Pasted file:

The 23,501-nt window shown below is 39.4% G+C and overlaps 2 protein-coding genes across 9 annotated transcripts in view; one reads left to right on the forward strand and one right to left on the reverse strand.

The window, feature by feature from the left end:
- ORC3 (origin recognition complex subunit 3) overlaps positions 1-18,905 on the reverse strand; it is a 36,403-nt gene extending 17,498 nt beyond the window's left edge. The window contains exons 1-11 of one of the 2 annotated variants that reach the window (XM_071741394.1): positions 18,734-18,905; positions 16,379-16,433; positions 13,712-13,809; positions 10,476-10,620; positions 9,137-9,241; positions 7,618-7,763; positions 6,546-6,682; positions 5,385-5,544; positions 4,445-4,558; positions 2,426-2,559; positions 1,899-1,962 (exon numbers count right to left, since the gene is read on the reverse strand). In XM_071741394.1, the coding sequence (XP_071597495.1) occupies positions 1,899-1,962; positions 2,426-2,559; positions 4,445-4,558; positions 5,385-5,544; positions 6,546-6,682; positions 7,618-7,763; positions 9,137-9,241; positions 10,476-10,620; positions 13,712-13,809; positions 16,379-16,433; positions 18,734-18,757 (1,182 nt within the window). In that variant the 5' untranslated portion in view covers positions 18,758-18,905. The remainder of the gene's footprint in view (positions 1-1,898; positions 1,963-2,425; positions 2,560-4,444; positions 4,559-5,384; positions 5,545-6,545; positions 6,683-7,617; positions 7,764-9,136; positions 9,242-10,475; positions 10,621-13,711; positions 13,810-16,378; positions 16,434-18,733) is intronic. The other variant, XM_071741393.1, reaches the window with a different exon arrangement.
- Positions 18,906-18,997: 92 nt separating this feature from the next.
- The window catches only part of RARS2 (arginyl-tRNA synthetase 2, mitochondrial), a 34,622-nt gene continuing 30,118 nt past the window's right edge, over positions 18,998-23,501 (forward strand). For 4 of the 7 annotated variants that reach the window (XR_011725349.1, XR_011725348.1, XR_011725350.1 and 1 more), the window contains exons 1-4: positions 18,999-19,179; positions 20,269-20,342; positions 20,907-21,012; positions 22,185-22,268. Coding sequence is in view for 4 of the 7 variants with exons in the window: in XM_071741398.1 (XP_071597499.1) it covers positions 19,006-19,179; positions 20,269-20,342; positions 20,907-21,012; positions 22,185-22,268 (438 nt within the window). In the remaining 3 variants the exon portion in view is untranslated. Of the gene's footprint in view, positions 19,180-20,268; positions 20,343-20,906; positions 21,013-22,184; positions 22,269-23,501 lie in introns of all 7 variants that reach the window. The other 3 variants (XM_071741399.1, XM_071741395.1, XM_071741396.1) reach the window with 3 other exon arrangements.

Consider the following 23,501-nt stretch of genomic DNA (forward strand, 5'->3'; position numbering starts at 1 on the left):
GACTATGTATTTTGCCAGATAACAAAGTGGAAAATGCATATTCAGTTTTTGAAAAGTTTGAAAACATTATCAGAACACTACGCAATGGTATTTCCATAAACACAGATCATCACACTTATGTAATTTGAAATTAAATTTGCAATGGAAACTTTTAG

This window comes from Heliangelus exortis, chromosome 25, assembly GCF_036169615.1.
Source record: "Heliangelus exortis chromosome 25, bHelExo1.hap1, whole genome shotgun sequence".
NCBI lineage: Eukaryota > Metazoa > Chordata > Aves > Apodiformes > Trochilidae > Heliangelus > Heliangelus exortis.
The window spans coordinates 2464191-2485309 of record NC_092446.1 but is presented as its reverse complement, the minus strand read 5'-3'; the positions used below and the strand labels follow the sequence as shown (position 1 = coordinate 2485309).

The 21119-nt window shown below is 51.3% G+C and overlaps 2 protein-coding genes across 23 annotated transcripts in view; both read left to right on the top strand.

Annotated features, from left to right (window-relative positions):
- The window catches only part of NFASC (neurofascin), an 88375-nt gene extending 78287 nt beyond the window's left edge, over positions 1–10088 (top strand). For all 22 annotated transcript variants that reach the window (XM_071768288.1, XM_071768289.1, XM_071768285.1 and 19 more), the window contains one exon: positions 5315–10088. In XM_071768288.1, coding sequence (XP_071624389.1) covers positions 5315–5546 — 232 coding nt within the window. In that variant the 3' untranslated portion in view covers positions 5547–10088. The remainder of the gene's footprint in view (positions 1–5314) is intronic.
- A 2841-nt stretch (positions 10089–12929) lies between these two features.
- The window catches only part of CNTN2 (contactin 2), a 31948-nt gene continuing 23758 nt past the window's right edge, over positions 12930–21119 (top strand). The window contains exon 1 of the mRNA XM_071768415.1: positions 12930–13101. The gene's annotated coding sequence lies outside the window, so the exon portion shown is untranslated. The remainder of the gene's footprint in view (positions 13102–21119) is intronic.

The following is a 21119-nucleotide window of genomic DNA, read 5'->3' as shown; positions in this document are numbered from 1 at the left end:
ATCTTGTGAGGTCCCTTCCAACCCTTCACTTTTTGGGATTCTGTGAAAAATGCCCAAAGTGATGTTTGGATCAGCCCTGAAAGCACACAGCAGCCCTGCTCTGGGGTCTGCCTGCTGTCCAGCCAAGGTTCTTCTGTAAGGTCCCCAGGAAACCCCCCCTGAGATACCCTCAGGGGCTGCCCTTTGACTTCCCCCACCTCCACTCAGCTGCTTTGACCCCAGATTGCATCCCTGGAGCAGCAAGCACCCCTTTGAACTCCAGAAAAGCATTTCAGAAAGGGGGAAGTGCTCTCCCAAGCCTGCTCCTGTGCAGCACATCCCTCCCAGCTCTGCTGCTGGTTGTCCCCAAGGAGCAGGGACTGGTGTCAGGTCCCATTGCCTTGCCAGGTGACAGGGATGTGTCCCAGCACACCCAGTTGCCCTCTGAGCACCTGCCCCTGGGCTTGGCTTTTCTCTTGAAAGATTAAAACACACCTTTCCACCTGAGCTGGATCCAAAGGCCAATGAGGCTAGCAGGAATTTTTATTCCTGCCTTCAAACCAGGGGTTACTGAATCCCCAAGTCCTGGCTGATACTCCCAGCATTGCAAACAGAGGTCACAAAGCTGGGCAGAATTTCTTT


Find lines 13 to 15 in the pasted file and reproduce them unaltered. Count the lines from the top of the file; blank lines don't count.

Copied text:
Annotated features, from left to right (window-relative positions):
- The window catches only part of NFASC (neurofascin), an 88375-nt gene extending 78287 nt beyond the window's left edge, over positions 1–10088 (top strand). For all 22 annotated transcript variants that reach the window (XM_071768288.1, XM_071768289.1, XM_071768285.1 and 19 more), the window contains one exon: positions 5315–10088. In XM_071768288.1, coding sequence (XP_071624389.1) covers positions 5315–5546 — 232 coding nt within the window. In that variant the 3' untranslated portion in view covers positions 5547–10088. The remainder of the gene's footprint in view (positions 1–5314) is intronic.
- A 2841-nt stretch (positions 10089–12929) lies between these two features.